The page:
iShares funds are ETFs and Index Funds, which means that they are not actively managed by fund managers picking the best companies to invest in.

Instead, they simply aim to replicate the overall performance of a particular stock index, sector, market or commodity. This could be, for some examples, the FTSE 100, Japanese Income Funds, or gold.

They are also different to Managed Funds in that they have much lower charges because they don’t require any investment research and expertise.

Despite not benefiting from investment expertise, ETFs and Index Funds can often outperform Managed Funds operating in the same sector while also benefitting from reduced charges, which makes them an attractive option for experienced investors.

What are the charges for an iShares ISA?

If you hold an ISA and invest in iShares funds, then you’ll be investing in a Stocks and Shares ISA.

There are a few main charges to be aware of for Stocks and Shares ISAs:

  1. ISA Provider’s AMC (Annual Management Charge)

Your ISA platform charges a percentage against your portfolio each year which can vary depending on what investments you hold and how much your portfolio is worth.

  1. Fund Manager’s Ongoing Charge (OCF or TER)

ETF and Index Fund management charges are very low compared to Managed Funds, but they’re still there to cover the administration of the funds.

You can find the exact charge details in the Key Investor Information Document (KIID) of the funds you’re investing in.

Some other, ad hoc Stocks and Shares ISA fees to be aware of are:

  1. Dealing fees (for buying and selling ETFs)
  2. Exit or transfer out fees (for closing your ISA)

How do I open an iShares ISA?

You’ll need to open a Stocks and Shares ISA account with an ISA platform provider that allows you to invest in iShares funds (most will do), and you can do this online.

Make sure the Stocks and Shares ISA you open allows you to pick your own investments, and do plenty of research on your chosen iShares ETFs before you invest.

Remember, your investments can go down as well as up and you could get back less than you originally invest. 

Oliver Roylance-Smith
Edited by Oliver Roylance-Smith -

Frequently Asked Questions

No. You can switch providers with an ISA transfer if you wish. You can also contribute to other ISA providers in separate tax years.

ISA accounts are authorised and regulated by the Financial Conduct Authority (FCA). This means that all ISA providers are covered by the Financial Services Compensation Scheme (FSCS) for up to £85,000 if they go out of business.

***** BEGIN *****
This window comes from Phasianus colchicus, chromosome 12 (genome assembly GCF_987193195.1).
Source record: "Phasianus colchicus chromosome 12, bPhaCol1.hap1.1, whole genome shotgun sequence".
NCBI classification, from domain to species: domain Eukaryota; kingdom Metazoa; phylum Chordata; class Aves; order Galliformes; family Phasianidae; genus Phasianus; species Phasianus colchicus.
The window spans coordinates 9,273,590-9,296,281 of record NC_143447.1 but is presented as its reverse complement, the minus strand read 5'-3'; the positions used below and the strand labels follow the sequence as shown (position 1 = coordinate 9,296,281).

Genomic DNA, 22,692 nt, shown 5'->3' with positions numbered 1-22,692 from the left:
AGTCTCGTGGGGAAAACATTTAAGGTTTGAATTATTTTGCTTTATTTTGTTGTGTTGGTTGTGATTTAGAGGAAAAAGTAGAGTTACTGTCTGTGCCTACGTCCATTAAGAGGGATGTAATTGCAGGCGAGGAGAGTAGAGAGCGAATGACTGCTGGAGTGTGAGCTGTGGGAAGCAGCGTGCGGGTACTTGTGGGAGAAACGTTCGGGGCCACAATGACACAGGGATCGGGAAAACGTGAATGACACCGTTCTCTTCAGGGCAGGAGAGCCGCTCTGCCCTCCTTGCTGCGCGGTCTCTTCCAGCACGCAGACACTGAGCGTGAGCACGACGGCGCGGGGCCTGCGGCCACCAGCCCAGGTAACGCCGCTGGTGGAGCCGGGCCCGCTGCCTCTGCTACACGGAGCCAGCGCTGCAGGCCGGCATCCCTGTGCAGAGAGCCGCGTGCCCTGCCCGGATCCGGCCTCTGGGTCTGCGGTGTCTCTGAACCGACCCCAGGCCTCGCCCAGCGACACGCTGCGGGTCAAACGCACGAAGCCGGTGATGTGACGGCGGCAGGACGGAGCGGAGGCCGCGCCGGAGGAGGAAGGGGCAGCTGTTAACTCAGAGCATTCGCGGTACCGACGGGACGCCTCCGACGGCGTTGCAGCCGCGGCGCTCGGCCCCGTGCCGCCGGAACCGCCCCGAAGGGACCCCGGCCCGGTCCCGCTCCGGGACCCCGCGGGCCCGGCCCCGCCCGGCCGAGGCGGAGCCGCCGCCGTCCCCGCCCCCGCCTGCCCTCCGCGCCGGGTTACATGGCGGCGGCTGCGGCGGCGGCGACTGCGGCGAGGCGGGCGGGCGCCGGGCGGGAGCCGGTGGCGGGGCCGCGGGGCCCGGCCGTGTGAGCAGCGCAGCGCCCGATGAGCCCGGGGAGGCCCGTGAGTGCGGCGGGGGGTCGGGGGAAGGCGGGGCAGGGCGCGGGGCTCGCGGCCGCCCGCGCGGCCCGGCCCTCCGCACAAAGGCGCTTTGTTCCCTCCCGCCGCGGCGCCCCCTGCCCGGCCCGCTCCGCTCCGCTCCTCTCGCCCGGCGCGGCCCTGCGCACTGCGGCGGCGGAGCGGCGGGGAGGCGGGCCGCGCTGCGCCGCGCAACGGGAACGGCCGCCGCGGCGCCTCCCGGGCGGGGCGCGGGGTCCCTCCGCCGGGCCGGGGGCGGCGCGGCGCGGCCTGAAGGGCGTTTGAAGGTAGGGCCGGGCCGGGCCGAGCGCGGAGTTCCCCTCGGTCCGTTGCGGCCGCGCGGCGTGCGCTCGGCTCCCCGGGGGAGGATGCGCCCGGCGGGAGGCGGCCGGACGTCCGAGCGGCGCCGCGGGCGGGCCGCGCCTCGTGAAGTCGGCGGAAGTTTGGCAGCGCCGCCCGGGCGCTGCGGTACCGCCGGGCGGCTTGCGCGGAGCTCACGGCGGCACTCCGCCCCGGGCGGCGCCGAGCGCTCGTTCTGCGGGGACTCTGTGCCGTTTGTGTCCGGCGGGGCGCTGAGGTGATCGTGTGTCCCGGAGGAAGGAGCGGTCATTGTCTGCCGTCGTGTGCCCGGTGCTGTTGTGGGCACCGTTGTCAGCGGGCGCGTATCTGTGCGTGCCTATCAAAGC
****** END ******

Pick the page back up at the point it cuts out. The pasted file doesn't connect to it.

Please note that this may not apply to the underlying holdings within a Stocks and Shares ISA, and will not cover standard investment losses. 

For Cash or Stocks and Shares ISAs, yes, although some Cash ISAs may charge a fee or void your interest if you surrender your policy before the fixed term has ended.

No. ISA is short for Individual Savings Account and the accounts can only be held individually.

Yes. It is important to remember that share prices will go down as well as up, and so you may need to be patient with your investments. If you are unsure, a good rule of thumb is not to invest what you cannot afford to lose.

Yes, you can transfer from a Cash ISA to a Share Dealing ISA, but you will need to check you are not charged a fee or have your interest void if you surrender a Fixed Rate Cash ISA before the fixed term ends.

Yes - you will just need to sell your holdings first. Some assets will take longer to sell than others depending on how they are traded, with shares typically being quicker to trade than funds.

The annual ISA allowance is set by HMRC each year, and the current limit is £20,000 per person for the 2023/24 tax year.

This also depends on your underlying investments. Unless you are trading daily to exploit margins and fluctuations in particularly volatile stocks, you should be thinking about the long-term return with your ISA investments. The specific timing of your investment is not a huge factor if you intent to hold them for a long time.

This depends entirely on what investments you hold within your ISA. Unless you are investing in a Cash ISA, there is no fixed rate of return that you can buy into. A Share Dealing ISA will fluctuate in value but ideally rise over the long term.

Important Risk Information:

Capital at risk. Tax treatments depend on your individual circumstances and may change. The value of investments can go down in value as well as up, so you could get back less than you invest. It is therefore important that you understand the risks and commitments. This website aims to provide information to help you make your own informed decisions. It does not provide personal advice based on your circumstances. If you are unsure of how suitable an investment is for you, please seek personal advice.